A little flag football anyone?

October 2, 2022 12:35 PM
Photo: Shutterstock
  • Ken Adams, CDC Gaming Reports
October 2, 2022 12:35 PM
  • Ken Adams, CDC Gaming Reports

In a world filled with sports announcements, possibly the most shocking of this year came from the National Football League: The league is making a change in the annual end-of-season Pro Bowl.

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The NFL’s three marquee events are the draft, the Super Bowl, and the Pro Bowl. On September 26, the NFL announced that the Pro Bowl will be held in February 2023 and it will be a flag football game. What? The NFL dares to take the tackle out of the game?

The NFL is replacing the Pro Bowl with a week of competitions. The game itself will be a flag game without physical contact. The NFL, like other professional leagues, is trying to find ways to make the event more attractive for the audience and less dangerous for the players. All the professional leagues feature a single game composed of their best players, a kind of super game for the fans and a form of recognition for top athletes. Being chosen for the game enhances a player’s reputation and worth. It is always listed on a player’s resumé, along with individual statistics and championships. The first baseball All-Star Game was played in 1933; the Pro Bowl debuted in 1951.

While the games may have been popular in the pre-television era, the concept has not aged well. Fans are less than enthusiastic. They complain that players don’t give the game their best; they say it is a farce. On the player’s side, while they may enjoy the atmosphere, the recognition, and the compensation, they are not willing to risk injury in a meaningless game. The games are also not terribly popular with bettors, an increasingly important aspect of professional sports. Apparently, the NFL has been thinking about ways to change the game, protect the players, please the fans, and in the new era of sports betting give the bettors a little something besides. Flag football is unlikely to address all — or any — of those constituents.

In addition, an underlying issue might have contributed to the NFL’s introduction of a non-contact game: brain injuries. Football at all levels is a game of contact that produces many injuries. Brain injuries are not always recognized at the time of the injury and only become apparently later in the player’s life. Evidence is accumulating that contact sports like football produce undetected brain injuries that have long-lasting effects. In 2017, Science Magazine published an article stating that a study of former football players’ brains showed 87 percent had signs of chronic trauma. Among former NFL players, that percentage jumped to 99 percent. The article cautions against overinterpreting the results, because the brains all came from symptomatic former players and not from those who remained free of mental problems.

The NFL has not overinterpreted the study. At least publicly, it has ignored it. Flagging the Pro Bowl suggests, however, that the league is very aware of the issue. In time, the league may be forced to take further measures to protect players. The issue is not unique to football or the United States. Internationally, soccer has its own issues, because besides the body-to-body contact that occurs as part of a match, players use their heads to direct the ball. Some of the literature suggests that each of those hits is damaging. Rugby is very like American football in the amount of physical contact among competitors. Brain injuries are probably as common in rugby as in football.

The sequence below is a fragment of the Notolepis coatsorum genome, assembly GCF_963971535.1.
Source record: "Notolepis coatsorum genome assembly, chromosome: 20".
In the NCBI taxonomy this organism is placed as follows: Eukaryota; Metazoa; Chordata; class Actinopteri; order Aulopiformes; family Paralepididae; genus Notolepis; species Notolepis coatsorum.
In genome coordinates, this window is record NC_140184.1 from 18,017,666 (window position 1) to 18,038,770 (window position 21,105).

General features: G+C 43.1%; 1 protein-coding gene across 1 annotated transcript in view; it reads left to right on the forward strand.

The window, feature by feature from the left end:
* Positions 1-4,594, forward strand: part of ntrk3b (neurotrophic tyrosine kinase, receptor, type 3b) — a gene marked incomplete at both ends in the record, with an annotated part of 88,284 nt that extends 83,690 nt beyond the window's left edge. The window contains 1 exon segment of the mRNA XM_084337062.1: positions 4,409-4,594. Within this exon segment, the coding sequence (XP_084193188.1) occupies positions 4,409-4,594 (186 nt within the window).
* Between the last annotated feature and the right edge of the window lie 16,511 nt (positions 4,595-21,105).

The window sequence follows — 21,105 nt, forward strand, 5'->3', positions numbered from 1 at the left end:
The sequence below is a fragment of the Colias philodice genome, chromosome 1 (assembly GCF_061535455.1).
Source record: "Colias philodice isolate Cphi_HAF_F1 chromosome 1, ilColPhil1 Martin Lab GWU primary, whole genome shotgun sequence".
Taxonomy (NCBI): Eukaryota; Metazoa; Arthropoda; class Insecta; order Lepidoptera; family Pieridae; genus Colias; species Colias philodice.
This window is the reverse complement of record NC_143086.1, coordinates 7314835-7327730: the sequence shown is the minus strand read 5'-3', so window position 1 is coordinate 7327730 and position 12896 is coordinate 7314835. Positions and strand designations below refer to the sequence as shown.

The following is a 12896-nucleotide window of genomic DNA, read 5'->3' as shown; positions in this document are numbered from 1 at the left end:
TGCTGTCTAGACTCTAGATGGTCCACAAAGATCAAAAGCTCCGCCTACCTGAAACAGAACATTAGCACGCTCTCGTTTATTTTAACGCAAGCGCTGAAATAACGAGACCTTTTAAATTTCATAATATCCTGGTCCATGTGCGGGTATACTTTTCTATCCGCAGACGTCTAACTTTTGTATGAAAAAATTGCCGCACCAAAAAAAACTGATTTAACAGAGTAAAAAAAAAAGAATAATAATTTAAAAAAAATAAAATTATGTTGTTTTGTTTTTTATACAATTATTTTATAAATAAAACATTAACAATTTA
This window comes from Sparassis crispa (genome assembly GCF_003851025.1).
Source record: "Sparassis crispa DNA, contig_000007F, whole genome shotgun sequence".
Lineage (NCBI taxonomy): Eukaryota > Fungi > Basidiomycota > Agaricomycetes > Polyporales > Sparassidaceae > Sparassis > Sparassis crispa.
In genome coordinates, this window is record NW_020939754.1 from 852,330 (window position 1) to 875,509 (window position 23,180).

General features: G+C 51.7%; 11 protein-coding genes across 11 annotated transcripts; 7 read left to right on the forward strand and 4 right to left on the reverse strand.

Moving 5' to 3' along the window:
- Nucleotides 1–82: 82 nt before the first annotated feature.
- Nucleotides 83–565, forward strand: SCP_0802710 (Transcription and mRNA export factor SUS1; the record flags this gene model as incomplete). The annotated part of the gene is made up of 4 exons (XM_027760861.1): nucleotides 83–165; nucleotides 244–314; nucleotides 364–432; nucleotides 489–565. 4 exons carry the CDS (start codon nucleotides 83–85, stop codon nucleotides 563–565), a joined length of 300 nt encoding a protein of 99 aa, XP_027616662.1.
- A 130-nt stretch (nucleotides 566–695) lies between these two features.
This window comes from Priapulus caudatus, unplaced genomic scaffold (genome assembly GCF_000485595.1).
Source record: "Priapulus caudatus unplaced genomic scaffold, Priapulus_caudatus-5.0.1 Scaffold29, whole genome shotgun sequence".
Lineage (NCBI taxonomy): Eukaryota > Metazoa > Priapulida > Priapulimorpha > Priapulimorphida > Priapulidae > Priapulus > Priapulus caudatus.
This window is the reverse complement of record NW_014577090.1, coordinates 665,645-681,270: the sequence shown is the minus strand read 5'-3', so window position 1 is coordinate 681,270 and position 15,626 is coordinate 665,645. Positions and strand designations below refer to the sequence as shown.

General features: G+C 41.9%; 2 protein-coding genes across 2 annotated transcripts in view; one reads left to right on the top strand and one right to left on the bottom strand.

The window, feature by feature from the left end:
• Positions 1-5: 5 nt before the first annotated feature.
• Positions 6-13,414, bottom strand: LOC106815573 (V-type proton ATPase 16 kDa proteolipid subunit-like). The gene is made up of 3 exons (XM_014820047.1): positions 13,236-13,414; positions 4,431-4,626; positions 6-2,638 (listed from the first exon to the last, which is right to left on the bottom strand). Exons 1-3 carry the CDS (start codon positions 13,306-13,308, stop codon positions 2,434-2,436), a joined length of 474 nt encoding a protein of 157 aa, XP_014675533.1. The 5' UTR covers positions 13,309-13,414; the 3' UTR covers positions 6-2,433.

In Australia, the Australian National Rugby League is a sponsor of the rugby equivalent of Pop Warner Football. Australia has youth rugby leagues with players segregated by age, just as we do with all youth sports. The Australian youth league has eliminated tackling and competition for younger players. The professional league is going to provide tackle training, so that young players learn how to tackle more safely. The underlying message is that professional rugby believes tackling can be made safe. Pop Warner Football is also under threat; there have been numerous lawsuits over brain injuries to young players. It is conceivable that either the courts or Congress may address the issue, declare youth football unsafe, and ban it.

Youth leagues have several purposes; they train young people to play a particular sport and they foster an interest in the sport. Building both a player and fan base is important in growing a sport and clearly, the NRL in Australia recognizes that and takes an active role in the process. The youth leagues, combined with other ways to increase the fan base, have been very successful. Professional and college football, basketball, and baseball are key components in our culture. Sports betting has strengthened the importance of those sports, especially football.

The current game of football as played by college and professional players is as close to a sacred cow as we have in this country. It is apolitical and areligious; the Super Bowl is watched by more than one-third of American households. And now we have an entirely new industry, sports betting, and its co-pilot sports media, making football more than the national pastime. It has become closer to the national religion. That is going to make addressing the risks inherent in the game very difficult.

The NFL can make the Pro Bowl a talent showcase with a game of flag football for amusement, but it dare not make NFL a game of flagging. At the same time, brain damage as an issue is not going away. It will be interesting to see how this challenge plays out.